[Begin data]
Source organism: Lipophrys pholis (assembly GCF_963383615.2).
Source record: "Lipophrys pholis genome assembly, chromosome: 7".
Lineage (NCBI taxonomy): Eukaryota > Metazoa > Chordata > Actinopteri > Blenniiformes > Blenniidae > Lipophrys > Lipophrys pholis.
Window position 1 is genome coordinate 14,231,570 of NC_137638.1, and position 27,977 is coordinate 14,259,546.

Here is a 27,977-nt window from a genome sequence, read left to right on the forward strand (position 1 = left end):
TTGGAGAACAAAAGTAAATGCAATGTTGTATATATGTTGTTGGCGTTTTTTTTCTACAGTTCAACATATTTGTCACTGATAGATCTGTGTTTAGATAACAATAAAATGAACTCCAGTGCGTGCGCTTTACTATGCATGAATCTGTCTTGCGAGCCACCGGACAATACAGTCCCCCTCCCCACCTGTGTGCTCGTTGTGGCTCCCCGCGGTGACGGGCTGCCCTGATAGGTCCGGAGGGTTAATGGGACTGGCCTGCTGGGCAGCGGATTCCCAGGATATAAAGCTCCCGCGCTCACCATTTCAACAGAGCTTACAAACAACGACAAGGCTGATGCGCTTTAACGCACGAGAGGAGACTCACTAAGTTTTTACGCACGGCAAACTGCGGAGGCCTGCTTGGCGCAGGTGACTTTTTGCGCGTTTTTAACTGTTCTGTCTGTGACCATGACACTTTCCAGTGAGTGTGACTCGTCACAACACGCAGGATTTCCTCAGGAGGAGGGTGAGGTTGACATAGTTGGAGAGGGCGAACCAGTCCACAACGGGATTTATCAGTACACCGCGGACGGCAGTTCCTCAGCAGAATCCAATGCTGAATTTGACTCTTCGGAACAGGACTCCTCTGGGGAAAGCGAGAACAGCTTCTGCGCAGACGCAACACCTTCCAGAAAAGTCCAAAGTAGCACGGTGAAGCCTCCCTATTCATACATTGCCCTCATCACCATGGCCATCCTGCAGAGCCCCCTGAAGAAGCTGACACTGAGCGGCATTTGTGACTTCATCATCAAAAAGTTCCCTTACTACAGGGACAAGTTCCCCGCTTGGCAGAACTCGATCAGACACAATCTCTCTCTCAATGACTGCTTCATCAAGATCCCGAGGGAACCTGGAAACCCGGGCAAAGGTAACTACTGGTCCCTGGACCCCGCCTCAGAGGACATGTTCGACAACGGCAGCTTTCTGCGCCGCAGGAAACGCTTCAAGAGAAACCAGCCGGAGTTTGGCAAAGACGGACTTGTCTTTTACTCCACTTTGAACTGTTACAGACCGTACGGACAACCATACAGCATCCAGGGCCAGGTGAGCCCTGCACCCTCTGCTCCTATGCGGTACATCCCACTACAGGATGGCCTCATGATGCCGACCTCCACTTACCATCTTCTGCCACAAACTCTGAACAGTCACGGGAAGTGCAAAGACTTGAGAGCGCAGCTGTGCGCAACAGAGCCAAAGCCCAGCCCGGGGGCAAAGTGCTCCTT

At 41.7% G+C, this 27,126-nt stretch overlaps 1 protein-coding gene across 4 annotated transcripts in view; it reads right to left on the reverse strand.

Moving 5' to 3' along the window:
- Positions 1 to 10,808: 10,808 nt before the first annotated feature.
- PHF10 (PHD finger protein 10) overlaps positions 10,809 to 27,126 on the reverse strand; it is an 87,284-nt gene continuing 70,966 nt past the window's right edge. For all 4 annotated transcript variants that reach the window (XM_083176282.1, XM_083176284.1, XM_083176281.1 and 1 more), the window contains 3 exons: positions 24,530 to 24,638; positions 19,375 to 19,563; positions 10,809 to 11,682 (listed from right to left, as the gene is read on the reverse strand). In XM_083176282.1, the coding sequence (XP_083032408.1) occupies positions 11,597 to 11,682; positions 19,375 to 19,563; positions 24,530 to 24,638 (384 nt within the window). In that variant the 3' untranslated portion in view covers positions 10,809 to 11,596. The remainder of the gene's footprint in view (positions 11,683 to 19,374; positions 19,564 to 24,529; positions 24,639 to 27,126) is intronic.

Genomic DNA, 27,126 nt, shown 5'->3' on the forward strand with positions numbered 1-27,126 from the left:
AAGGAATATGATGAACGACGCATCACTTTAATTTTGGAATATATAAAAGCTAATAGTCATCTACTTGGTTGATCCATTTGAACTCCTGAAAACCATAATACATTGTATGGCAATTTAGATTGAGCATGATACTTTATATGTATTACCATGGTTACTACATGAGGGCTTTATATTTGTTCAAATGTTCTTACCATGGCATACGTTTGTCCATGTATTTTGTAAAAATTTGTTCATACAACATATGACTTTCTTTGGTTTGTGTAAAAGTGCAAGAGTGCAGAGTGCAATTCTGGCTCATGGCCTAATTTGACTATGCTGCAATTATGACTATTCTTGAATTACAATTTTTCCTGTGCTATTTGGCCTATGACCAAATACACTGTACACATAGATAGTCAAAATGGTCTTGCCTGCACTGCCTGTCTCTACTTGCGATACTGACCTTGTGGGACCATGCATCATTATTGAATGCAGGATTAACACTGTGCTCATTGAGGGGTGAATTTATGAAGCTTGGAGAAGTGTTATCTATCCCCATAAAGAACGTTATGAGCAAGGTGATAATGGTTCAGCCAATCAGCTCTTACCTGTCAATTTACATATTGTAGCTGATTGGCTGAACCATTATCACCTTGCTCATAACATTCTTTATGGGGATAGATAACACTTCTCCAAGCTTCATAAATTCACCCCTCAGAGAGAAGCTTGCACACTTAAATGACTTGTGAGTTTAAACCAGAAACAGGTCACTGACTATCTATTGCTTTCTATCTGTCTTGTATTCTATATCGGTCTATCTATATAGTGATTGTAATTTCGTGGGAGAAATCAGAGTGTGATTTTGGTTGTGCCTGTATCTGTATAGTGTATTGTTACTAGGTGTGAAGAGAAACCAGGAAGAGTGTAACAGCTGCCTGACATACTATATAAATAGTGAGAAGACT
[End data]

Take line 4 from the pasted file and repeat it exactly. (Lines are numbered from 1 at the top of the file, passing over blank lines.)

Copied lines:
Window position 1 is genome coordinate 14,231,570 of NC_137638.1, and position 27,977 is coordinate 14,259,546.